In a report published today, the Political and Constitutional Reform Committee welcomes the Government's decision to move to a system of individual electoral registration in 2014–15, to replace the existing outdated system of registration by household
The committee raises a number of concerns about the Government's implementation plan, however, in particular:
- that levels of registration will fall, at least at first, by an uncertain amount, and that if this fall is uneven across the country, it will have a marked and potentially partisan effect on the parliamentary constituency boundaries to be used at the 2020 general election.
The committee concludes that this risk is enhanced by the Government's proposal to make voter registration voluntary, and to make it easy to opt out of the registration process.
The committee recommends that it should initially be an offence to fail to complete a voter registration form, as is currently the case in Northern Ireland. The committee also welcomes the Government's acknowledgment that registration remains a public duty, and its undertaking to ensure that this is reflected in the final legislation.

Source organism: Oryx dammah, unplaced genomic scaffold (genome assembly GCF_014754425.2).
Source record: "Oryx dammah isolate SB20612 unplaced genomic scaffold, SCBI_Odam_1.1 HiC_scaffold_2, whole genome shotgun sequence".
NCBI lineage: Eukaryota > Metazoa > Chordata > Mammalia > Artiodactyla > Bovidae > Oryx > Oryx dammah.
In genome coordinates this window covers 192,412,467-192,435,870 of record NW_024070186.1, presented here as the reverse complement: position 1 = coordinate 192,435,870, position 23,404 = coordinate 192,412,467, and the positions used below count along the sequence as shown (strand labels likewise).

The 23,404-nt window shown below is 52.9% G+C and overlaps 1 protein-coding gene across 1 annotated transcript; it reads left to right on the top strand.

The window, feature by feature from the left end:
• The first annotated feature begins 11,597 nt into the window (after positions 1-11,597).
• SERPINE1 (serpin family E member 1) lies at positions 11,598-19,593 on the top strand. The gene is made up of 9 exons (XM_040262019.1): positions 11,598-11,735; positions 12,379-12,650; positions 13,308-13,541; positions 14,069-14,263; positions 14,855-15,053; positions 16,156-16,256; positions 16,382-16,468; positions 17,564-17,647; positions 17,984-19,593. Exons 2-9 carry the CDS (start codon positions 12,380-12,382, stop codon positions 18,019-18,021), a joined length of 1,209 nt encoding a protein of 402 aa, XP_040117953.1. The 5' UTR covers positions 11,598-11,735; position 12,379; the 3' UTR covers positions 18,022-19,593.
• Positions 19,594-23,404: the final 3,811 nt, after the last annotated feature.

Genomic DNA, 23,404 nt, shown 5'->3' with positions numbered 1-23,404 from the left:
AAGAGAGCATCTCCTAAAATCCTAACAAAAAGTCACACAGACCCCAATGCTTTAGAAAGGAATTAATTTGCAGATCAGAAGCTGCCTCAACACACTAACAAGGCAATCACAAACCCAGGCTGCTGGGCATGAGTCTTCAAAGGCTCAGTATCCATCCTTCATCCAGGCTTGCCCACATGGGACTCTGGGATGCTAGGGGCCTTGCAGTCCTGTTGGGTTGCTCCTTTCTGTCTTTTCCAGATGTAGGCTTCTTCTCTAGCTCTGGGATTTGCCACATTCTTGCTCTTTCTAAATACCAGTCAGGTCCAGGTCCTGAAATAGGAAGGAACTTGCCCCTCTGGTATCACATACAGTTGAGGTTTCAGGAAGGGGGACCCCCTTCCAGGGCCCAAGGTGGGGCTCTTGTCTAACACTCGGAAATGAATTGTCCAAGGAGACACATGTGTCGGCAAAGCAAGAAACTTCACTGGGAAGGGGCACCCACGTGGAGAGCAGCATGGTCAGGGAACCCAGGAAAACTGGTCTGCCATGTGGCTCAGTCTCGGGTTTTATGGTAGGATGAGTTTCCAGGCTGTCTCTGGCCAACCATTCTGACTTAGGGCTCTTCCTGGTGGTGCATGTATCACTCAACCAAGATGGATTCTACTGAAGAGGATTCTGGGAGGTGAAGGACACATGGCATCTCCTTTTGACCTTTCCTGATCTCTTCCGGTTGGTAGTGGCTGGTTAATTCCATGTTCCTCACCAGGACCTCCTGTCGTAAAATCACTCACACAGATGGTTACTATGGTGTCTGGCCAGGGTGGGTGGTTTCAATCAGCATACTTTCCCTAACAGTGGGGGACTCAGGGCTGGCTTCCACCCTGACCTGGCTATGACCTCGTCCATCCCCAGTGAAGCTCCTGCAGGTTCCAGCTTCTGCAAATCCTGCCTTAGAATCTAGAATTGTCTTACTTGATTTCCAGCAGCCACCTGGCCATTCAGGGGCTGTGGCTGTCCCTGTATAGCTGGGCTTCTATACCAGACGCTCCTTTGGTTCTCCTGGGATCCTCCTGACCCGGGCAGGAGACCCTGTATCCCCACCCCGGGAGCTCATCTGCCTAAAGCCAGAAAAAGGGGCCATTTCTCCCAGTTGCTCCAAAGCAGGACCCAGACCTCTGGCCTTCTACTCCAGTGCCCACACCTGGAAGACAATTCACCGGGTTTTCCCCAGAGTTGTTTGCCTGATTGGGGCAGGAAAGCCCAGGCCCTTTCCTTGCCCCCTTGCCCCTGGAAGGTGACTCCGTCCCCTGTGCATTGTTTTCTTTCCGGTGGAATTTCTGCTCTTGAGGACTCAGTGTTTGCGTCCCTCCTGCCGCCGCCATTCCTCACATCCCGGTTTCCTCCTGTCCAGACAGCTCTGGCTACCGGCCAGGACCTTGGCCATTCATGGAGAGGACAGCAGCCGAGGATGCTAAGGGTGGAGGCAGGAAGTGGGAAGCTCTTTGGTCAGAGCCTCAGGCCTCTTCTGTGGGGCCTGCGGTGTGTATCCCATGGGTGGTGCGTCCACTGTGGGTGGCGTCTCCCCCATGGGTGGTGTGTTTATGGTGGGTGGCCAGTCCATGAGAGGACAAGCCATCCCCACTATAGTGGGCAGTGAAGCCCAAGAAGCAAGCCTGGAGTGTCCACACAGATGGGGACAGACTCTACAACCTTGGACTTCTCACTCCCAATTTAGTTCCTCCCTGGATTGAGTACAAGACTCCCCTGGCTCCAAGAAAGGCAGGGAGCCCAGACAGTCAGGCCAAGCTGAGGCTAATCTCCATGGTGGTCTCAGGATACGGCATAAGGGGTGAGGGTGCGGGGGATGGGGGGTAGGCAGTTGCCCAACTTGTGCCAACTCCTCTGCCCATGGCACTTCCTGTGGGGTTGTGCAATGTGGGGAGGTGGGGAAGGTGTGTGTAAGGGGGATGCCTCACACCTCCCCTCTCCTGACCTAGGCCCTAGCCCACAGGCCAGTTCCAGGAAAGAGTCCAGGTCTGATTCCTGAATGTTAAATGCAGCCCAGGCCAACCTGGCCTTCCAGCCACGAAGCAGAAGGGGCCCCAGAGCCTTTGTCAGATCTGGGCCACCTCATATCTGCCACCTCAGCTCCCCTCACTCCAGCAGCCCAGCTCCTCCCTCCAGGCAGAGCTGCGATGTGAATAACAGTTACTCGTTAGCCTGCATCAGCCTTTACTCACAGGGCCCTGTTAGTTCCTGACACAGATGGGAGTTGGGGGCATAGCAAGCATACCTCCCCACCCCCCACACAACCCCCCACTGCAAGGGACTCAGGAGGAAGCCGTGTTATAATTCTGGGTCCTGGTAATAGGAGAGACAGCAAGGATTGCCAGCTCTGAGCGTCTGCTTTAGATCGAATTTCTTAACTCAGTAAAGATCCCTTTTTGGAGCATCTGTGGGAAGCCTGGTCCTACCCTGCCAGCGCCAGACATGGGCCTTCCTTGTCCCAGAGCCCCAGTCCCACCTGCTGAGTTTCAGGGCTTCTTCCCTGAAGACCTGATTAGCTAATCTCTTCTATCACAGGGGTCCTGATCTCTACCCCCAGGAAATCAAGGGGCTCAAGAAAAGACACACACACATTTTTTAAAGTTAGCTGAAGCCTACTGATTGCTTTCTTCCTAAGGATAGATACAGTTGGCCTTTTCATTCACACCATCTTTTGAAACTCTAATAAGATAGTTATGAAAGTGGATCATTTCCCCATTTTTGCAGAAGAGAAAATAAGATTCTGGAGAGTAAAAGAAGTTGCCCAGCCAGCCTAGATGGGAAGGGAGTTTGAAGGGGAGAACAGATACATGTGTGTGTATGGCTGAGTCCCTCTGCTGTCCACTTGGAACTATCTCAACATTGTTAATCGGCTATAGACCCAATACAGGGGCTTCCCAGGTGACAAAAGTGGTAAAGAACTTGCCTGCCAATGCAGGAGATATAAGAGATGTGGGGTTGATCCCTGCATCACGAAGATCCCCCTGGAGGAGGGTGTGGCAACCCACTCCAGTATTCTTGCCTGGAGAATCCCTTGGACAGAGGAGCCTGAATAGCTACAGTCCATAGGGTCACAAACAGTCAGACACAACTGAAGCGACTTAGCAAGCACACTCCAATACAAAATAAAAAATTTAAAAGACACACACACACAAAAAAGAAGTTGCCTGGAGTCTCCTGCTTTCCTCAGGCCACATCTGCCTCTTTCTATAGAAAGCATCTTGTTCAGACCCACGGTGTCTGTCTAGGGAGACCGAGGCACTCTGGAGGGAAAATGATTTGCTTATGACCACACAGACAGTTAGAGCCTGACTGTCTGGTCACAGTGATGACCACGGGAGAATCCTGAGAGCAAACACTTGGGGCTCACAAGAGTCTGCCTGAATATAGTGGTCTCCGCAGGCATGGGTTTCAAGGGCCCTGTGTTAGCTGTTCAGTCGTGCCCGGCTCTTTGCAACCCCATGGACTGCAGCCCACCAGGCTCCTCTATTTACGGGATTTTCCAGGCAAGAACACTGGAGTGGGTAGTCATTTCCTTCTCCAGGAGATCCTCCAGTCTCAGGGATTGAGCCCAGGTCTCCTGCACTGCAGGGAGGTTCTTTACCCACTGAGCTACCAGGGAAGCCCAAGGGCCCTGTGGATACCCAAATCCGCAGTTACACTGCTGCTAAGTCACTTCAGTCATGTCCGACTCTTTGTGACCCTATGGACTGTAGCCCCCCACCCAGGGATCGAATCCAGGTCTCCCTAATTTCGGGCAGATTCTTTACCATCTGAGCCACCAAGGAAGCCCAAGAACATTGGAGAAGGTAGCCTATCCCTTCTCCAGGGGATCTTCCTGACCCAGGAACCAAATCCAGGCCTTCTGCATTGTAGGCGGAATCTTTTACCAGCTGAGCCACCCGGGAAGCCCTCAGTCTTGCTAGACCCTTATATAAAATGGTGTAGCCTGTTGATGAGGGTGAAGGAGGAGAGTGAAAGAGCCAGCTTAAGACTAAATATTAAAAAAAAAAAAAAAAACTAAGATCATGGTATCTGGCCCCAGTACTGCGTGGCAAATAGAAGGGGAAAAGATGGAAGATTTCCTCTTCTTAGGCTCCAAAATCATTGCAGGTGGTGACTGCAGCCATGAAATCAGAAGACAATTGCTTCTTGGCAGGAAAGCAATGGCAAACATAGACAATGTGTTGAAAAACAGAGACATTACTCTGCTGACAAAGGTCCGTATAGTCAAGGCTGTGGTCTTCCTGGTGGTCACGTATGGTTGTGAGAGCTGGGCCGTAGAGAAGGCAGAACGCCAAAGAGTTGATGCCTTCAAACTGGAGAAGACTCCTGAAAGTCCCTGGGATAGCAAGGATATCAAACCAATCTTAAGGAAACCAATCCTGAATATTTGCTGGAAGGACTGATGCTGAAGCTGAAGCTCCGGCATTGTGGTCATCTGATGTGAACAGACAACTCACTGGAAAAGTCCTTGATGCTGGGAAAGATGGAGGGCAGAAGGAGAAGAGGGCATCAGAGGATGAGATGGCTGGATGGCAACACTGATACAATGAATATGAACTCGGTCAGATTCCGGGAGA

- that the electoral registers used for the 2015 general election, and initial invitations to register individually, will contain significant inaccuracies.
This is because of the Government's decision not to remove voters registered in 2013 from the rolls until after that general election (a decision the committee welcomes), combined with the decision not to hold a full household canvass in 2014 (a decision the committee asks the Government to reconsider).
- that vulnerable electors may be disenfranchised by the Government’s decision to require postal and proxy voters to register individually before the 2015 general election.
The committee also recommends the abolition of the edited register.
The report also comments on other electoral reforms the Government is proposing, including to the timetable for parliamentary elections, and largely endorses them.
The Chair of the committee, Graham Allen MP, said:
"Getting individuals to take responsibility for their own votes is the right thing to do, but it needs to be done in the right way. There are real risks in moving to a new system, not least that people with the right to vote could fall off the electoral roll in large numbers. This would be damaging to democracy, to public engagement in politics, and to the fairness of the basis on which MPs are elected.
The transition to individual registration will only be a true success if the electoral rolls become not only more accurate but also more complete. The amendments which we propose—especially on the 2014 canvass and on not opting out—are essential if IER is to command public confidence and not to be seen as unfair and politically partisan."